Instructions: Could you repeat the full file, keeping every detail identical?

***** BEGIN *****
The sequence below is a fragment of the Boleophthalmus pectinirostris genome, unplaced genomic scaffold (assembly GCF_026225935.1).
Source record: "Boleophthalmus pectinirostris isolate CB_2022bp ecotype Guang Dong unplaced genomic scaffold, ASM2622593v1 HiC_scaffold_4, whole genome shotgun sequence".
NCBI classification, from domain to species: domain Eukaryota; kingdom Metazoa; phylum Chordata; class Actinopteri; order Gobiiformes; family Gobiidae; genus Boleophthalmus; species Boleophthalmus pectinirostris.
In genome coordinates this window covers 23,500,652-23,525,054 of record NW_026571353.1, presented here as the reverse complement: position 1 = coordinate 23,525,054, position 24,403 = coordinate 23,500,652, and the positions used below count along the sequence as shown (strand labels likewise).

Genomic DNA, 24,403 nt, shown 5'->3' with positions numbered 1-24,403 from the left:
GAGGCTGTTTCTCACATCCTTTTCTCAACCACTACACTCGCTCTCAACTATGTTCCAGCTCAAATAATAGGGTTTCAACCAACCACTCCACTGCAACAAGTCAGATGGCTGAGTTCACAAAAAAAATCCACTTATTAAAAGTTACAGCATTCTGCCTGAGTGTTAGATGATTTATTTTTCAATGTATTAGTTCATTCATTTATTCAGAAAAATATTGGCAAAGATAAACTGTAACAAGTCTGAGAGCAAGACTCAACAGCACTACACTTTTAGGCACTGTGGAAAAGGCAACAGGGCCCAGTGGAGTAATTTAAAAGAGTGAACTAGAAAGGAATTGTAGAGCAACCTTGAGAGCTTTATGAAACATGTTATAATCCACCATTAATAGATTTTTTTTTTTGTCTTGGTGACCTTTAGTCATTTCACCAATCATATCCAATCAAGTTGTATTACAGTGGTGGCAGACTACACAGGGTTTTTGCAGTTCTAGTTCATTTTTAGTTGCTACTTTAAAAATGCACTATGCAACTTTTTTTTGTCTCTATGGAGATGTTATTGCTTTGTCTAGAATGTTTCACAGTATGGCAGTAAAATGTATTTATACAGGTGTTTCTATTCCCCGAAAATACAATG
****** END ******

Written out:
The sequence below is a fragment of the Boleophthalmus pectinirostris genome, unplaced genomic scaffold (assembly GCF_026225935.1).
Source record: "Boleophthalmus pectinirostris isolate CB_2022bp ecotype Guang Dong unplaced genomic scaffold, ASM2622593v1 HiC_scaffold_4, whole genome shotgun sequence".
NCBI classification, from domain to species: domain Eukaryota; kingdom Metazoa; phylum Chordata; class Actinopteri; order Gobiiformes; family Gobiidae; genus Boleophthalmus; species Boleophthalmus pectinirostris.
In genome coordinates this window covers 23,500,652-23,525,054 of record NW_026571353.1, presented here as the reverse complement: position 1 = coordinate 23,525,054, position 24,403 = coordinate 23,500,652, and the positions used below count along the sequence as shown (strand labels likewise).

Genomic DNA, 24,403 nt, shown 5'->3' with positions numbered 1-24,403 from the left:
GAGGCTGTTTCTCACATCCTTTTCTCAACCACTACACTCGCTCTCAACTATGTTCCAGCTCAAATAATAGGGTTTCAACCAACCACTCCACTGCAACAAGTCAGATGGCTGAGTTCACAAAAAAAATCCACTTATTAAAAGTTACAGCATTCTGCCTGAGTGTTAGATGATTTATTTTTCAATGTATTAGTTCATTCATTTATTCAGAAAAATATTGGCAAAGATAAACTGTAACAAGTCTGAGAGCAAGACTCAACAGCACTACACTTTTAGGCACTGTGGAAAAGGCAACAGGGCCCAGTGGAGTAATTTAAAAGAGTGAACTAGAAAGGAATTGTAGAGCAACCTTGAGAGCTTTATGAAACATGTTATAATCCACCATTAATAGATTTTTTTTTTTGTCTTGGTGACCTTTAGTCATTTCACCAATCATATCCAATCAAGTTGTATTACAGTGGTGGCAGACTACACAGGGTTTTTGCAGTTCTAGTTCATTTTTAGTTGCTACTTTAAAAATGCACTATGCAACTTTTTTTTGTCTCTATGGAGATGTTATTGCTTTGTCTAGAATGTTTCACAGTATGGCAGTAAAATGTATTTATACAGGTGTTTCTATTCCCCGAAAATACAATG